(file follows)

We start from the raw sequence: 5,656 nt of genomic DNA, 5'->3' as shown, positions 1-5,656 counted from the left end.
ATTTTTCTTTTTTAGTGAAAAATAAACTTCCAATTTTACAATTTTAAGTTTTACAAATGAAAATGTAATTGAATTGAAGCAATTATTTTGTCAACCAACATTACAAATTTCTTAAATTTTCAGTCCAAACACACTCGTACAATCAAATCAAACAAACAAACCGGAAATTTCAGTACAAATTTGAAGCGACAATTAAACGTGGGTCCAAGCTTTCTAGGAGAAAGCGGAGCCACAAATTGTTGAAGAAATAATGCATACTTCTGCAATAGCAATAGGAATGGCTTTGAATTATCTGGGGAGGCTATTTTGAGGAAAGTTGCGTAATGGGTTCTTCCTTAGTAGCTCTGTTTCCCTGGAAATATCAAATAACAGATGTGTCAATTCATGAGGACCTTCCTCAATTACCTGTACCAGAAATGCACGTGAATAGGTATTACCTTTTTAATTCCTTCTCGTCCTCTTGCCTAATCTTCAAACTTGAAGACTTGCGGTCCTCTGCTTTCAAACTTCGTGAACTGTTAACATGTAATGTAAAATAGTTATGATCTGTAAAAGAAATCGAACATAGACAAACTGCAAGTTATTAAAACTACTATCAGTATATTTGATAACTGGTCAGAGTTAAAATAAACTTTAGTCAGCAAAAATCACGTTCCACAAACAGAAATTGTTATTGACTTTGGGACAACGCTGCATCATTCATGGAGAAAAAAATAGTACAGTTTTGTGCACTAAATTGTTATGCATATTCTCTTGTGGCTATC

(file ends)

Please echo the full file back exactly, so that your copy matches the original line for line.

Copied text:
We start from the raw sequence: 5,656 nt of genomic DNA, 5'->3' as shown, positions 1-5,656 counted from the left end.
ATTTTTCTTTTTTAGTGAAAAATAAACTTCCAATTTTACAATTTTAAGTTTTACAAATGAAAATGTAATTGAATTGAAGCAATTATTTTGTCAACCAACATTACAAATTTCTTAAATTTTCAGTCCAAACACACTCGTACAATCAAATCAAACAAACAAACCGGAAATTTCAGTACAAATTTGAAGCGACAATTAAACGTGGGTCCAAGCTTTCTAGGAGAAAGCGGAGCCACAAATTGTTGAAGAAATAATGCATACTTCTGCAATAGCAATAGGAATGGCTTTGAATTATCTGGGGAGGCTATTTTGAGGAAAGTTGCGTAATGGGTTCTTCCTTAGTAGCTCTGTTTCCCTGGAAATATCAAATAACAGATGTGTCAATTCATGAGGACCTTCCTCAATTACCTGTACCAGAAATGCACGTGAATAGGTATTACCTTTTTAATTCCTTCTCGTCCTCTTGCCTAATCTTCAAACTTGAAGACTTGCGGTCCTCTGCTTTCAAACTTCGTGAACTGTTAACATGTAATGTAAAATAGTTATGATCTGTAAAAGAAATCGAACATAGACAAACTGCAAGTTATTAAAACTACTATCAGTATATTTGATAACTGGTCAGAGTTAAAATAAACTTTAGTCAGCAAAAATCACGTTCCACAAACAGAAATTGTTATTGACTTTGGGACAACGCTGCATCATTCATGGAGAAAAAAATAGTACAGTTTTGTGCACTAAATTGTTATGCATATTCTCTTGTGGCTATC